The Observer is a student-run, daily print & online newspaper serving Notre Dame, Saint Mary's & Holy Cross. Learn about us.



The good, the bad and the boring: A brief history of Notre Dame against MACtion

| Friday, September 15, 2023

Nathanial George | The Observer
Irish then-senior running back Braden Lenzy is wrapped up by a defender during Notre Dame’s 32-29 win over Toledo on Sep. 11, 2021 at Notre Dame Stadium. Lenzy hauled in two passes during the game, good for 33 yards of offense.

MACtion. It’s a phrase every college football die-hard is familiar with. And for good reason: the Mid-American Conference represents so many of the things that make college football great. It’s remained geographically sound in the face of consistent realignment. A model of parity, it hasn’t had a repeat champion in over a decade. Best of all, it frequently schedules games on Tuesday and Wednesday nights. How can you not love it?

Despite its prized place in niche college football lore, MACtion has only come to South Bend five times (not counting a 2015 matchup against UMass, who was MAC at the time but is no longer in the conference). Saturday’s game between Notre Dame and Central Michigan will make it six, with the Chippewas attempting to break the Irish’s unbeaten record against MAC foes. Here’s a look at Notre Dame’s five previous encounters with MAC opponents. Some went easily. Some didn’t.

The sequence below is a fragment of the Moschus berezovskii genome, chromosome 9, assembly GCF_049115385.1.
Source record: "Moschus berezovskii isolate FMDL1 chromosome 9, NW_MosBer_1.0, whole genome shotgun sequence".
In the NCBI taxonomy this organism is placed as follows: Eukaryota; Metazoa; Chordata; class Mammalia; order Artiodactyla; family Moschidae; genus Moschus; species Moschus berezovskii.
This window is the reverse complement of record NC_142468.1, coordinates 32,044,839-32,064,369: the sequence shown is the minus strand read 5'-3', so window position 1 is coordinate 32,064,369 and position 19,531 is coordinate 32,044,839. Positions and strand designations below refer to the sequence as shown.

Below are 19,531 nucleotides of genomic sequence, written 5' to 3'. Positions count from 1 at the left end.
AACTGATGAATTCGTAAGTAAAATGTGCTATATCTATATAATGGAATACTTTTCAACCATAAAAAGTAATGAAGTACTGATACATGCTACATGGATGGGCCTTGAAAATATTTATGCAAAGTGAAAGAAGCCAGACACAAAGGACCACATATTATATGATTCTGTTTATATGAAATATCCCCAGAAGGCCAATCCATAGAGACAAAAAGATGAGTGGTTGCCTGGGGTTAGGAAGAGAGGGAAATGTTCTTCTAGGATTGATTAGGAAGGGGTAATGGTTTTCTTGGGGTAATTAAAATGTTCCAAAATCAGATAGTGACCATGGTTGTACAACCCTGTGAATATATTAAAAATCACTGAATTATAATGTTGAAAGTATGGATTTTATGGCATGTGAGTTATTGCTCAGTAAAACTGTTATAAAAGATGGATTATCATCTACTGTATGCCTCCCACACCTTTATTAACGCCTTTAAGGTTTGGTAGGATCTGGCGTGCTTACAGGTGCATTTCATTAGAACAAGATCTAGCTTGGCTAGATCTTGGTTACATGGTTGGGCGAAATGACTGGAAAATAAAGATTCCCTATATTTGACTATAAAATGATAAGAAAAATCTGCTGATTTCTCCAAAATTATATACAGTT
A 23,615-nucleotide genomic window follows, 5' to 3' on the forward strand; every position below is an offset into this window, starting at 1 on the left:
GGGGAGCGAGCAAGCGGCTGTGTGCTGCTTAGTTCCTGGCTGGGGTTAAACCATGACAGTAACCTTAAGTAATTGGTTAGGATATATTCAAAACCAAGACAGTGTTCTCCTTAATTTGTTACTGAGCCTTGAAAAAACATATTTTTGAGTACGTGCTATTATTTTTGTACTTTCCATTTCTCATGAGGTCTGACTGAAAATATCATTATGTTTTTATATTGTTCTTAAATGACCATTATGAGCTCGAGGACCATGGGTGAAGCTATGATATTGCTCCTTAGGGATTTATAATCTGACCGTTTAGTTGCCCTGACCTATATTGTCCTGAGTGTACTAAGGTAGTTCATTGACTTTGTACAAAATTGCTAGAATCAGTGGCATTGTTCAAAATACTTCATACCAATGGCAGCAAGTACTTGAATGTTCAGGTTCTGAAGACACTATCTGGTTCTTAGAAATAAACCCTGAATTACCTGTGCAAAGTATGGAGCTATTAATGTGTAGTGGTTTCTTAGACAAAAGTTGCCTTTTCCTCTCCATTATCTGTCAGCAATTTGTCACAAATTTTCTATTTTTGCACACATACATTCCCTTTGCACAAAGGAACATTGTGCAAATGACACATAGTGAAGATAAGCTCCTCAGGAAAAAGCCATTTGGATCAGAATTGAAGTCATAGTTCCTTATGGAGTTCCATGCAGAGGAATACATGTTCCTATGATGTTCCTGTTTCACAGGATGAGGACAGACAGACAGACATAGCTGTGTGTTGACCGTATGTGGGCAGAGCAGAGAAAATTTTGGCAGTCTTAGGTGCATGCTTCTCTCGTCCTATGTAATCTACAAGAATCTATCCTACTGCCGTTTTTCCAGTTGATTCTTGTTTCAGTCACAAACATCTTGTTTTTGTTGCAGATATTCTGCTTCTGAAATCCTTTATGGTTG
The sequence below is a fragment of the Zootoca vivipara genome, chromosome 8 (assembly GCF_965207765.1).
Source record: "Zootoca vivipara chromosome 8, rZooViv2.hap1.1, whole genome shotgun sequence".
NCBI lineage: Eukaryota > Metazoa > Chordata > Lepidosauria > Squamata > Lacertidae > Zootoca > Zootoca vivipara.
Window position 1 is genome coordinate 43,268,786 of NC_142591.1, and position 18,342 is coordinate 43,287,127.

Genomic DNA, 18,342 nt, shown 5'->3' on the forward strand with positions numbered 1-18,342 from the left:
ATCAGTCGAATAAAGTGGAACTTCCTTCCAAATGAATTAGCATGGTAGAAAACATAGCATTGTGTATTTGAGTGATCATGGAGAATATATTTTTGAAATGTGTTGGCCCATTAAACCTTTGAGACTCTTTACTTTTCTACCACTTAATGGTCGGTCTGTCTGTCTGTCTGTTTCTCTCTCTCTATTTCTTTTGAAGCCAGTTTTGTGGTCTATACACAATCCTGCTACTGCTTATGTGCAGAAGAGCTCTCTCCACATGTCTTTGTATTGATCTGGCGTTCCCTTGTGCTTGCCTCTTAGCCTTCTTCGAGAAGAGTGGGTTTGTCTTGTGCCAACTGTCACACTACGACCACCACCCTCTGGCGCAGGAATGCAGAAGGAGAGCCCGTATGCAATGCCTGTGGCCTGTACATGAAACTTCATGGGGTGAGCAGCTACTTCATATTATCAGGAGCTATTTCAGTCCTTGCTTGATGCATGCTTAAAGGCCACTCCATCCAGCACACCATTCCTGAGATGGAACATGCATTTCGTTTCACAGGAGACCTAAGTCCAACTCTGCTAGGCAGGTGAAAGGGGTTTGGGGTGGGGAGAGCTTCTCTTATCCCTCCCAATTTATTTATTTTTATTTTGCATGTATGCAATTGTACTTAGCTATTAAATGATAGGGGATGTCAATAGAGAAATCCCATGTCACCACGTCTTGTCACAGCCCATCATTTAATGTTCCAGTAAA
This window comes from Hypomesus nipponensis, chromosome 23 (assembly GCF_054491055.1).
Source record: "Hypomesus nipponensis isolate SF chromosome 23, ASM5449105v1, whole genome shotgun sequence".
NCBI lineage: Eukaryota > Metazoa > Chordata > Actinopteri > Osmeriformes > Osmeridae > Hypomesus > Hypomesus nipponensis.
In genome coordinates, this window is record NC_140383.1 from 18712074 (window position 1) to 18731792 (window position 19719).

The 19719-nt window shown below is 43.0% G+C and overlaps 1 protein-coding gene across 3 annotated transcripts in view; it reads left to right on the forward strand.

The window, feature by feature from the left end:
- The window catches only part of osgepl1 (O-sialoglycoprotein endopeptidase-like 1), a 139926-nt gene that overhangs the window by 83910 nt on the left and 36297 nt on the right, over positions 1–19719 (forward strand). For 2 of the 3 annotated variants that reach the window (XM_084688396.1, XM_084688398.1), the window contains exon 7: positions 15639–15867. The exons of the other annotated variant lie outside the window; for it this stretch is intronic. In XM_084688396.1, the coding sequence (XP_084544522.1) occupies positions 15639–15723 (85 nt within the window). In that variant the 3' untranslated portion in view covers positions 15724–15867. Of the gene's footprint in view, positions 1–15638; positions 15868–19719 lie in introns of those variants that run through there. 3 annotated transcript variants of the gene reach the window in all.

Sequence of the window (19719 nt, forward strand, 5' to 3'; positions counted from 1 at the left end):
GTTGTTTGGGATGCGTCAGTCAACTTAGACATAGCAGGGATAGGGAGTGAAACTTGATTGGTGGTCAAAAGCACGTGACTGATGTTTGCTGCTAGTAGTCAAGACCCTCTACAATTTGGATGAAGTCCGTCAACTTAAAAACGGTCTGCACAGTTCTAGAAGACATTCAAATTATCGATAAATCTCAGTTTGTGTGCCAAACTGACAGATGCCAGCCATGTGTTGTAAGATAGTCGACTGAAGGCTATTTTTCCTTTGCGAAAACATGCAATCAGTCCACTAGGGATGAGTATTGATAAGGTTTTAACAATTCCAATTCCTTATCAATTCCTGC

2021: Notre Dame 32, Toledo 29

The inaugural “Peacock game” for the Irish was not a contest that came without nerves. Entering on the back of a thrilling overtime win on the road against Florida State, things started out easy enough for Notre Dame. It took just over two minutes for Jack Coan to lead the Irish down the field, finding Michael Mayer for a four-yard score. 

But after that surgical first drive, things got dicey. Concern really set in right before halftime, when Toledo defensive back Chris McDonald jumped in front of a Coan pass and raced to the end zone with less than a minute left in the second quarter. An energized Rockets squad led 16-14 at the break.

Things didn’t get any less murky in the second half. Notre Dame would eventually retake the lead early in the fourth quarter thanks to a conversion by Jonathan Doerer. A 55-yard score by then-sophomore and then-running back Chris Tyree on the next Irish drive figured to set Notre Dame up well to run away with the contest.

But Toledo wasn’t done. Going 89 yards in just six plays, Toledo scored their first offensive touchdown of the game to cut the Irish lead to two. Then, with Notre Dame driving on their next possession, a Kyren Williams fumble put the Rockets in position to win the game. Sure enough, with 95 seconds left in the contest, DeQuan Finn raced to the end zone for the visitors.

Finn’s touchdown would prove a costly mistake, however. His opting to run into the end zone instead of kneeling the ball down at the goal line gave Notre Dame the chance to get the ball back and respond. And respond Notre Dame did. The Irish went 75 yards in three plays, culminating in another Coan to Mayer touchdown. Notre Dame left the stadium 2-0 on the year, with fans breathing a collective sigh of relief.

2019: Notre Dame 52, Bowling Green 0